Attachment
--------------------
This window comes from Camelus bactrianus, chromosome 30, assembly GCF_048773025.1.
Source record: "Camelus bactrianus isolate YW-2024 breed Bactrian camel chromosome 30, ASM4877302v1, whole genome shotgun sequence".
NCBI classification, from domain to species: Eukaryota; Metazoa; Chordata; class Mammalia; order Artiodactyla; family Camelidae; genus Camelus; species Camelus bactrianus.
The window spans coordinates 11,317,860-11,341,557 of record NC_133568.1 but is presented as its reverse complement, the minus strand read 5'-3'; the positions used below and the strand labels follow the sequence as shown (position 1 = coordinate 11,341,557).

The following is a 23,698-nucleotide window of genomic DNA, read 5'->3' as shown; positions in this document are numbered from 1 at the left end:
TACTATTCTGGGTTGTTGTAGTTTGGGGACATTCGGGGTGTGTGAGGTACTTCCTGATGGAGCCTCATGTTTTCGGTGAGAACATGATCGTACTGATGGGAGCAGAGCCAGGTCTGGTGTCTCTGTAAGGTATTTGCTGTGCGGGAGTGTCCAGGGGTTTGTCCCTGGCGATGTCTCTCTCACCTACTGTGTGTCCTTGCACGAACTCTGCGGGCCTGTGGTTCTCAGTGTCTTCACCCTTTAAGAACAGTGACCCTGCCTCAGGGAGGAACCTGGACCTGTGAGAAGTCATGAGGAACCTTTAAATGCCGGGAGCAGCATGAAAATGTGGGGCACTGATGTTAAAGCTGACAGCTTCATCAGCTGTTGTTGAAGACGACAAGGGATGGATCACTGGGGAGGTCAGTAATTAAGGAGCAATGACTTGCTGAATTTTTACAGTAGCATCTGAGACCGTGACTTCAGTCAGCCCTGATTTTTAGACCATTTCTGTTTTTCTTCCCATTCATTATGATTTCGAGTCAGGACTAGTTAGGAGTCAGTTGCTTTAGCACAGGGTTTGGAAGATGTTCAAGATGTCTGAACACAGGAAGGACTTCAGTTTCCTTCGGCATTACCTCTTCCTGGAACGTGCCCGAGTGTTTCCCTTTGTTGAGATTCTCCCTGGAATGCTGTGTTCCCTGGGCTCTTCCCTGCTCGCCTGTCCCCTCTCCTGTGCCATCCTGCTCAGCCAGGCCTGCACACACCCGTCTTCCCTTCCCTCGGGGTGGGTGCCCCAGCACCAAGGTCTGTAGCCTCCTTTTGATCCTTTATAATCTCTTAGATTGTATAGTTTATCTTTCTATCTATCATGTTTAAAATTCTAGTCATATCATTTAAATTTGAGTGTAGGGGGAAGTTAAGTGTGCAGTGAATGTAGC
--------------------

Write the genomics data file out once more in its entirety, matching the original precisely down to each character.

This window comes from Camelus bactrianus, chromosome 30, assembly GCF_048773025.1.
Source record: "Camelus bactrianus isolate YW-2024 breed Bactrian camel chromosome 30, ASM4877302v1, whole genome shotgun sequence".
NCBI classification, from domain to species: Eukaryota; Metazoa; Chordata; class Mammalia; order Artiodactyla; family Camelidae; genus Camelus; species Camelus bactrianus.
The window spans coordinates 11,317,860-11,341,557 of record NC_133568.1 but is presented as its reverse complement, the minus strand read 5'-3'; the positions used below and the strand labels follow the sequence as shown (position 1 = coordinate 11,341,557).

The following is a 23,698-nucleotide window of genomic DNA, read 5'->3' as shown; positions in this document are numbered from 1 at the left end:
TACTATTCTGGGTTGTTGTAGTTTGGGGACATTCGGGGTGTGTGAGGTACTTCCTGATGGAGCCTCATGTTTTCGGTGAGAACATGATCGTACTGATGGGAGCAGAGCCAGGTCTGGTGTCTCTGTAAGGTATTTGCTGTGCGGGAGTGTCCAGGGGTTTGTCCCTGGCGATGTCTCTCTCACCTACTGTGTGTCCTTGCACGAACTCTGCGGGCCTGTGGTTCTCAGTGTCTTCACCCTTTAAGAACAGTGACCCTGCCTCAGGGAGGAACCTGGACCTGTGAGAAGTCATGAGGAACCTTTAAATGCCGGGAGCAGCATGAAAATGTGGGGCACTGATGTTAAAGCTGACAGCTTCATCAGCTGTTGTTGAAGACGACAAGGGATGGATCACTGGGGAGGTCAGTAATTAAGGAGCAATGACTTGCTGAATTTTTACAGTAGCATCTGAGACCGTGACTTCAGTCAGCCCTGATTTTTAGACCATTTCTGTTTTTCTTCCCATTCATTATGATTTCGAGTCAGGACTAGTTAGGAGTCAGTTGCTTTAGCACAGGGTTTGGAAGATGTTCAAGATGTCTGAACACAGGAAGGACTTCAGTTTCCTTCGGCATTACCTCTTCCTGGAACGTGCCCGAGTGTTTCCCTTTGTTGAGATTCTCCCTGGAATGCTGTGTTCCCTGGGCTCTTCCCTGCTCGCCTGTCCCCTCTCCTGTGCCATCCTGCTCAGCCAGGCCTGCACACACCCGTCTTCCCTTCCCTCGGGGTGGGTGCCCCAGCACCAAGGTCTGTAGCCTCCTTTTGATCCTTTATAATCTCTTAGATTGTATAGTTTATCTTTCTATCTATCATGTTTAAAATTCTAGTCATATCATTTAAATTTGAGTGTAGGGGGAAGTTAAGTGTGCAGTGAATGTAGC